So telepresent stuff is done by computer?
One species of videophone is well-adapted to our artistic situations. Much as the Sony Porta-Pak liberated video artists from the studio, the current generation of videophones makes 2-way communication much easier, simpler, and creative than ever before. The new videophones are free-standing information appliances, in some ways like a Web-TV box, and do not need a computer. They are very compact and portable, and work wherever there's an ordinary telephone line and standard AC current.
Based on the H.324 international standard, these videophones work with consumer cameras, TV sets, audio amplifiers, and so on. So it's easy for artists to borrow items in their homes, get started, and learn the craft. For that simplicity, artists can still exchange recordable, projectable motion video with partners thousands of kilometers away. Demonstrations in live shows have proven that H.324 is theatrically viable. It's poet-friendly technology, accessible to anyone with a creative aptitude, a modest budget, and enough skill to set up and operate a VCR. (And that would include setting the VCR's clock!)
OK, but the Internet is growing. Why not use it?
Further, H.324 works with video from various countries. For example, American and British users do not need to worry about converting their video from NTSC to PAL and back. H.324 conveys video equally well from either video standard, without regard to its source.
Videophone technology has improved considerably over the 6 years I've been producing telepresent events. By donating compatible gear to multiple North American sites, I've enabled my peers and myself to produce multiple events with minimum re-tooling. With the addition of each new compatible site, the potential connections multiply, such that with very few additional sites there are many more potential cross-cultural interactions.
So while e-poets network is not avoiding the Internet, it is not dependent upon it, either.
Why not use ISDN or DSL? How about cable modems? There are lots of new technologies that can help you.
On the other hand, if anyone cares to contribute wideband services and systems to me and a few other media poets around the world, we are all ears.
So you're abandoning the Internet altogether?
As I've suggested, the Internet is OK for entry-level videoconferencing on a budget, where reliability isn't an issue and there are no paying guests to see such a show. But many non-technical artists, such as writers and poets, tend to have frustrations with the Internet's minutiae just the same. The Internet can be expensive, complicated, unreliable, and demanding. H.324 gets around that issue where the solutions are as simple to access as a common telephone.
Once broadband access improves, and more sophisticated network technologies find their way out to the public at prices artists can generally afford, we'll embrace the Internet for two-way connections. Until then, there's plenty of stuff the Internet is good for, like text and other recorded media (like e-poets' Book of Voices). All of us will use the Internet more fully in the future.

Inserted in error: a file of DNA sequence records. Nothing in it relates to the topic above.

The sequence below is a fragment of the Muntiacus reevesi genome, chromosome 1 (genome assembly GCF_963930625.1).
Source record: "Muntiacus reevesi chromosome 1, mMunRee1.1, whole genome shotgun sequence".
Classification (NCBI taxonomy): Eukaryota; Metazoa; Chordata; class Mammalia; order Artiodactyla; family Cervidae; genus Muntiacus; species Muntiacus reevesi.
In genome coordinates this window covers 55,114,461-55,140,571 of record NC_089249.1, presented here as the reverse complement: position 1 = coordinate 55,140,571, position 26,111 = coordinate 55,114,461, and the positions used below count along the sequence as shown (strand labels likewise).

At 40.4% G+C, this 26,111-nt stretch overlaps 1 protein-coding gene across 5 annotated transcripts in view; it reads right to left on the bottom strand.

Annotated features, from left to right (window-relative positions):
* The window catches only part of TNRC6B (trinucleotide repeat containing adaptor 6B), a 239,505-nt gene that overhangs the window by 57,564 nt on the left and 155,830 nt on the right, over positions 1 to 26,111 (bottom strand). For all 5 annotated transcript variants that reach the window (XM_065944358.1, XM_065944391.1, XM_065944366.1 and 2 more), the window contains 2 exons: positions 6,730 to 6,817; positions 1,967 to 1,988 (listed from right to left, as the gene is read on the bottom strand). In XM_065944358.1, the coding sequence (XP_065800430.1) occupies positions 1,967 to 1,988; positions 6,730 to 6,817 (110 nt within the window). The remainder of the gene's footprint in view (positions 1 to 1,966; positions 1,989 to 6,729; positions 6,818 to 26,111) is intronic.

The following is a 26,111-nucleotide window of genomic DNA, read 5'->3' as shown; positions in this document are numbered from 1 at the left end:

So are there any technical
Back in 1994, standards weren't a problem and Internet-based videoconferencing was only then being born. There were two networks built upon videoconferencing arts, and each used its own kind of videophone. Depending upon your affiliations, you used either one videophone or another, and that was that.
Then as the Internet grew, diverse technologies were considered a virtue. Everybody got to try something new, and many of us telepresent artists did. Just about anything new, as a matter of fact.
But after three years or so, the technological diversity made telepresent collaborations more difficult. New partners didn't necessarily have compatible videophones or conferencing software. I had to re-tool my studio to tailor-fit each partner for effective 2-way communication with every event. This was expensive and difficult for everyone involved.
The expense was often not with the software we used, but in time spent troubleshooting the software in our applications. Sometimes we'd have repeated trials and still not find any answers as to why a software program didn't work. So even "free downloadable software" had a cost, mostly in R&D, but sometimes in botched, ruined or cancelled productions, too.
There must have been a little
controversy over this... "free" having costs... tech not working... Am I right?
During the second half of 1998, I sent H.324 videophones to five other poets or poetry groups in North America: Grand Rapids, Michigan; Toronto, Ontario; New York, New York; Vancouver, British Columbia; and Auburn, Washington (near Seattle). In all cases, the videophones proved their utility, and the associates agreed that they could produce forthcoming events using them.
We hold these technologies to be workable:
H.324 videoconferencing systems are available commercially from InnoMedia. This company makes the InfoView H.324 videophone, a flexible and complete videophone with a built-in camera at an affordable price; NTSC and PAL models permit international videoconferencing